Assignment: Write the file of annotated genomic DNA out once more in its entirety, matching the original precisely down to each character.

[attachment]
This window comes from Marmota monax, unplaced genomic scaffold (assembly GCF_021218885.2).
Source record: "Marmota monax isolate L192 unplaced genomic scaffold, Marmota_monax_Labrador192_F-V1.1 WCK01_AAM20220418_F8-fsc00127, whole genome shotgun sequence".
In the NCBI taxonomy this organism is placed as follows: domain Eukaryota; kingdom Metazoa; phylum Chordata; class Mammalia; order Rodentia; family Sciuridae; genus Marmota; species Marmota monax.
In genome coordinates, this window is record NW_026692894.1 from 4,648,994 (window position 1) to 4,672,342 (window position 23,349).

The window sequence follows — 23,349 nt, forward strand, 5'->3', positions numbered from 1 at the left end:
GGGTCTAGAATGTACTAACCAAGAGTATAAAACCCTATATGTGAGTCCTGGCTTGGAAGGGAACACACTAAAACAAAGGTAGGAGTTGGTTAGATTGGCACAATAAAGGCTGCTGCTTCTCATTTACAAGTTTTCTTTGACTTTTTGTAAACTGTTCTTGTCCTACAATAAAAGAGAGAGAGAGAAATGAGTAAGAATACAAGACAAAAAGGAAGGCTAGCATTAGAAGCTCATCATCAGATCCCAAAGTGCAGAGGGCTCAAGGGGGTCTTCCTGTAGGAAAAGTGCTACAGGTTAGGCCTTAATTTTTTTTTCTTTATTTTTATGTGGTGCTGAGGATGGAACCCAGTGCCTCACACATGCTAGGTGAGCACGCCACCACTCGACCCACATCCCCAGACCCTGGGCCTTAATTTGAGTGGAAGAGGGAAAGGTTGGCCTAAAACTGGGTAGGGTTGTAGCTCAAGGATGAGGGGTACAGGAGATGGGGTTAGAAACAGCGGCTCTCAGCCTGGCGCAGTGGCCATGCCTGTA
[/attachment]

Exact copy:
This window comes from Marmota monax, unplaced genomic scaffold (assembly GCF_021218885.2).
Source record: "Marmota monax isolate L192 unplaced genomic scaffold, Marmota_monax_Labrador192_F-V1.1 WCK01_AAM20220418_F8-fsc00127, whole genome shotgun sequence".
In the NCBI taxonomy this organism is placed as follows: domain Eukaryota; kingdom Metazoa; phylum Chordata; class Mammalia; order Rodentia; family Sciuridae; genus Marmota; species Marmota monax.
In genome coordinates, this window is record NW_026692894.1 from 4,648,994 (window position 1) to 4,672,342 (window position 23,349).

The window sequence follows — 23,349 nt, forward strand, 5'->3', positions numbered from 1 at the left end:
GGGTCTAGAATGTACTAACCAAGAGTATAAAACCCTATATGTGAGTCCTGGCTTGGAAGGGAACACACTAAAACAAAGGTAGGAGTTGGTTAGATTGGCACAATAAAGGCTGCTGCTTCTCATTTACAAGTTTTCTTTGACTTTTTGTAAACTGTTCTTGTCCTACAATAAAAGAGAGAGAGAGAAATGAGTAAGAATACAAGACAAAAAGGAAGGCTAGCATTAGAAGCTCATCATCAGATCCCAAAGTGCAGAGGGCTCAAGGGGGTCTTCCTGTAGGAAAAGTGCTACAGGTTAGGCCTTAATTTTTTTTTCTTTATTTTTATGTGGTGCTGAGGATGGAACCCAGTGCCTCACACATGCTAGGTGAGCACGCCACCACTCGACCCACATCCCCAGACCCTGGGCCTTAATTTGAGTGGAAGAGGGAAAGGTTGGCCTAAAACTGGGTAGGGTTGTAGCTCAAGGATGAGGGGTACAGGAGATGGGGTTAGAAACAGCGGCTCTCAGCCTGGCGCAGTGGCCATGCCTGTA